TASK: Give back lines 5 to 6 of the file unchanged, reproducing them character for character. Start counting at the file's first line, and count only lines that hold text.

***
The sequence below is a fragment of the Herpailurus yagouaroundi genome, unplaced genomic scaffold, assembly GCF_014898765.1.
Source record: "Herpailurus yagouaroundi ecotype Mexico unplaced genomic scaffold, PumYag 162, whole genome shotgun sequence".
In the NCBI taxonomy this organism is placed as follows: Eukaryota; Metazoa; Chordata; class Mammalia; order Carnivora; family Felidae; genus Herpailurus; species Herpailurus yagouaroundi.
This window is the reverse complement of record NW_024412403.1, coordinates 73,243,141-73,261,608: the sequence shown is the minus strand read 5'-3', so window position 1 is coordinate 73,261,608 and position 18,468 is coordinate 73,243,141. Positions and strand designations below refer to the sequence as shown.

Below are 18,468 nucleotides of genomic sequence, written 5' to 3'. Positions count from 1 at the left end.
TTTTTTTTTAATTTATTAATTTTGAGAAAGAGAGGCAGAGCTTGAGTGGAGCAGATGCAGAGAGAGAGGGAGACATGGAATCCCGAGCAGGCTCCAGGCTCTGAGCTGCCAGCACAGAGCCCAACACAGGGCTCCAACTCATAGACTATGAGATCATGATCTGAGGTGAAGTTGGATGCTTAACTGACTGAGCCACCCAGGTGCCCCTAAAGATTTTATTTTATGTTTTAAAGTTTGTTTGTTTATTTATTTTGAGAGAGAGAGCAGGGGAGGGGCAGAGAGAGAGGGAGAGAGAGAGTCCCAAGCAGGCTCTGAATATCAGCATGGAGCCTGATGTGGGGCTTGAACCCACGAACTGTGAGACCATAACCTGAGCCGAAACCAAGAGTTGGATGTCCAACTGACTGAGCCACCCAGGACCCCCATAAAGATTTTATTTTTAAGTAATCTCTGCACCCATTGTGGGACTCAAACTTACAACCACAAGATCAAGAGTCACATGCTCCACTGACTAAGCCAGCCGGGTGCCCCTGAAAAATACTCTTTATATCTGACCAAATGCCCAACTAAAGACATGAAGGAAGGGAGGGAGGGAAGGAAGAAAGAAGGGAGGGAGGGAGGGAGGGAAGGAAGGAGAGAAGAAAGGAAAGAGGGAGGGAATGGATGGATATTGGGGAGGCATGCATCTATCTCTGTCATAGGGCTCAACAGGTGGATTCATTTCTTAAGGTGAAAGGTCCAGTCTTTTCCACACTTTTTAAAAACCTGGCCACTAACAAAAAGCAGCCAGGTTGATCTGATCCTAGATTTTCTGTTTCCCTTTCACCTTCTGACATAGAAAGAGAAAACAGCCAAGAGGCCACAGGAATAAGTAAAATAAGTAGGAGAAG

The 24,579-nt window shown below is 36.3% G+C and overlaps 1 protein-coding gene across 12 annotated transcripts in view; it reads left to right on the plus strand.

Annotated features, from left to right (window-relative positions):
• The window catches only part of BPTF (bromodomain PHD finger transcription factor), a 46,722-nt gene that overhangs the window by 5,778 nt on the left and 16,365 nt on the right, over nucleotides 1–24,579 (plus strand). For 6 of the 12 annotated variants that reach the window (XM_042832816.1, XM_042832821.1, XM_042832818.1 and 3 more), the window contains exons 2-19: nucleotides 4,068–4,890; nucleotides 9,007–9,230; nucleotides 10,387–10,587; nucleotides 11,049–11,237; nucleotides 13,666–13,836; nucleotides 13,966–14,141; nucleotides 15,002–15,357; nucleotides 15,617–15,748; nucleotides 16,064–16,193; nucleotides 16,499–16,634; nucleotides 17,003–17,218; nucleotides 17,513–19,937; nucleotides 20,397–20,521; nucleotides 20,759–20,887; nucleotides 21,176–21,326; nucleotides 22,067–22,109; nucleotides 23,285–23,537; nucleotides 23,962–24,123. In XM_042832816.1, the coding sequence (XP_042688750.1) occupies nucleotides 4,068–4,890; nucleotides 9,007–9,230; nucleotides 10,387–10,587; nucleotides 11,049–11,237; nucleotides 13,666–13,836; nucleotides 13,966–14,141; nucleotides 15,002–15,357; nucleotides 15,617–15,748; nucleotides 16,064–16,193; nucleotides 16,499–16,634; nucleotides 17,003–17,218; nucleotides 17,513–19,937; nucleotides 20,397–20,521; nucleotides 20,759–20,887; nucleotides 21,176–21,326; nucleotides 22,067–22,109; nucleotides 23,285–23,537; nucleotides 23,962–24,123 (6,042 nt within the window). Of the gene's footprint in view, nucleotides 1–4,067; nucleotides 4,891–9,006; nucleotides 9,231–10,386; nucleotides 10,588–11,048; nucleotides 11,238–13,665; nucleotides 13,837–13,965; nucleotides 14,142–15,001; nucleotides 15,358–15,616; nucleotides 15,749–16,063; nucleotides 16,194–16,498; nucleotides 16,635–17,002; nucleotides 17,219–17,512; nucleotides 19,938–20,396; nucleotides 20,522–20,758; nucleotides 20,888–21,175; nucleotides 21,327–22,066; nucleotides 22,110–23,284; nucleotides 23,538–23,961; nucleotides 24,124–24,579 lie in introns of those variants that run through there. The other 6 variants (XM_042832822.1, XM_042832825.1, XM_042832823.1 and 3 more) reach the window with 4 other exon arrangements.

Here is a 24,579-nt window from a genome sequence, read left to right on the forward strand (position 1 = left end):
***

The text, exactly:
Below are 18,468 nucleotides of genomic sequence, written 5' to 3'. Positions count from 1 at the left end.
TTTTTTTTTAATTTATTAATTTTGAGAAAGAGAGGCAGAGCTTGAGTGGAGCAGATGCAGAGAGAGAGGGAGACATGGAATCCCGAGCAGGCTCCAGGCTCTGAGCTGCCAGCACAGAGCCCAACACAGGGCTCCAACTCATAGACTATGAGATCATGATCTGAGGTGAAGTTGGATGCTTAACTGACTGAGCCACCCAGGTGCCCCTAAAGATTTTATTTTATGTTTTAAAGTTTGTTTGTTTATTTATTTTGAGAGAGAGAGCAGGGGAGGGGCAGAGAGAGAGGGAGAGAGAGAGTCCCAAGCAGGCTCTGAATATCAGCATGGAGCCTGATGTGGGGCTTGAACCCACGAACTGTGAGACCATAACCTGAGCCGAAACCAAGAGTTGGATGTCCAACTGACTGAGCCACCCAGGACCCCCATAAAGATTTTATTTTTAAGTAATCTCTGCACCCATTGTGGGACTCAAACTTACAACCACAAGATCAAGAGTCACATGCTCCACTGACTAAGCCAGCCGGGTGCCCCTGAAAAATACTCTTTATATCTGACCAAATGCCCAACTAAAGACATGAAGGAAGGGAGGGAGGGAAGGAAGAAAGAAGGGAGGGAGGGAGGGAGGGAAGGAAGGAGAGAAGAAAGGAAAGAGGGAGGGAATGGATGGATATTGGGGAGGCATGCATCTATCTCTGTCATAGGGCTCAACAGGTGGATTCATTTCTTAAGGTGAAAGGTCCAGTCTTTTCCACACTTTTTAAAAACCTGGCCACTAACAAAAAGCAGCCAGGTTGATCTGATCCTAGATTTTCTGTTTCCCTTTCACCTTCTGACATAGAAAGAGAAAACAGCCAAGAGGCCACAGGAATAAGTAAAATAAGTAGGAGAAG